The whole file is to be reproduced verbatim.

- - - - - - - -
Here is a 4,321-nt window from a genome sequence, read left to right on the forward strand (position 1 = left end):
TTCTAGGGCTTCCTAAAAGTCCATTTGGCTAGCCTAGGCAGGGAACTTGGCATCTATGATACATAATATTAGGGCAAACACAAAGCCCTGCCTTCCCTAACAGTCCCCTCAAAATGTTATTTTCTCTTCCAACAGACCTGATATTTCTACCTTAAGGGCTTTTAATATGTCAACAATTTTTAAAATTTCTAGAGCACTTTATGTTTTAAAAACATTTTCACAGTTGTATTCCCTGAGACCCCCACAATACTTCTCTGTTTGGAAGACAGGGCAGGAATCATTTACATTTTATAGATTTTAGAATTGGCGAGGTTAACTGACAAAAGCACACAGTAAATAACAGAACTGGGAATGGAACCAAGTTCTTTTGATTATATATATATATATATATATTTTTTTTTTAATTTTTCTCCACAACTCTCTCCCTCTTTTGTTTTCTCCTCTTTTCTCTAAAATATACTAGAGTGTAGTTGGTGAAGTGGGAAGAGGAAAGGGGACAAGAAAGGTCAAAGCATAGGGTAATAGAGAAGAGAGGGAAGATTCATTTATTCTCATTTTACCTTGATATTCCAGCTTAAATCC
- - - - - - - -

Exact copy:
Here is a 4,321-nt window from a genome sequence, read left to right on the forward strand (position 1 = left end):
TTCTAGGGCTTCCTAAAAGTCCATTTGGCTAGCCTAGGCAGGGAACTTGGCATCTATGATACATAATATTAGGGCAAACACAAAGCCCTGCCTTCCCTAACAGTCCCCTCAAAATGTTATTTTCTCTTCCAACAGACCTGATATTTCTACCTTAAGGGCTTTTAATATGTCAACAATTTTTAAAATTTCTAGAGCACTTTATGTTTTAAAAACATTTTCACAGTTGTATTCCCTGAGACCCCCACAATACTTCTCTGTTTGGAAGACAGGGCAGGAATCATTTACATTTTATAGATTTTAGAATTGGCGAGGTTAACTGACAAAAGCACACAGTAAATAACAGAACTGGGAATGGAACCAAGTTCTTTTGATTATATATATATATATATATATTTTTTTTTTAATTTTTCTCCACAACTCTCTCCCTCTTTTGTTTTCTCCTCTTTTCTCTAAAATATACTAGAGTGTAGTTGGTGAAGTGGGAAGAGGAAAGGGGACAAGAAAGGTCAAAGCATAGGGTAATAGAGAAGAGAGGGAAGATTCATTTATTCTCATTTTACCTTGATATTCCAGCTTAAATCC